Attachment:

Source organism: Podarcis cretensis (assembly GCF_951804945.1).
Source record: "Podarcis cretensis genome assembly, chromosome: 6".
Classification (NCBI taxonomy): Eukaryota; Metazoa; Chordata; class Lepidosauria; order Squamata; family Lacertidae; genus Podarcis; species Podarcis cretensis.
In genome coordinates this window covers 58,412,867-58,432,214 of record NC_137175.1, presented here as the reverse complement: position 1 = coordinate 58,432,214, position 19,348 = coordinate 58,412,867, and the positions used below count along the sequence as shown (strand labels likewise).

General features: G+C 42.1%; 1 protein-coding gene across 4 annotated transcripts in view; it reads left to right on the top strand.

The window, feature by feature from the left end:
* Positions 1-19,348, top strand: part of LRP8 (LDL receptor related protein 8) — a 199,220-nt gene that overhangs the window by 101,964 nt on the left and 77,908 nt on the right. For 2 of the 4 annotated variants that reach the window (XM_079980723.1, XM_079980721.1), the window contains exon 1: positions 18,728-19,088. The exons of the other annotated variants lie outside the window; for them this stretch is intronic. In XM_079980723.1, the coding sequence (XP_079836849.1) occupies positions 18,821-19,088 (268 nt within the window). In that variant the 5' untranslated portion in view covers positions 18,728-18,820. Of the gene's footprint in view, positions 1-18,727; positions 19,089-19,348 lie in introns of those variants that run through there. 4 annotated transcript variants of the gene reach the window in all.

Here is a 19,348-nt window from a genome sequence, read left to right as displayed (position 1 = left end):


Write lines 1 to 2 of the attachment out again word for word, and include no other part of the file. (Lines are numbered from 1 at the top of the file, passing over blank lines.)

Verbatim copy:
Source organism: Podarcis cretensis (assembly GCF_951804945.1).
Source record: "Podarcis cretensis genome assembly, chromosome: 6".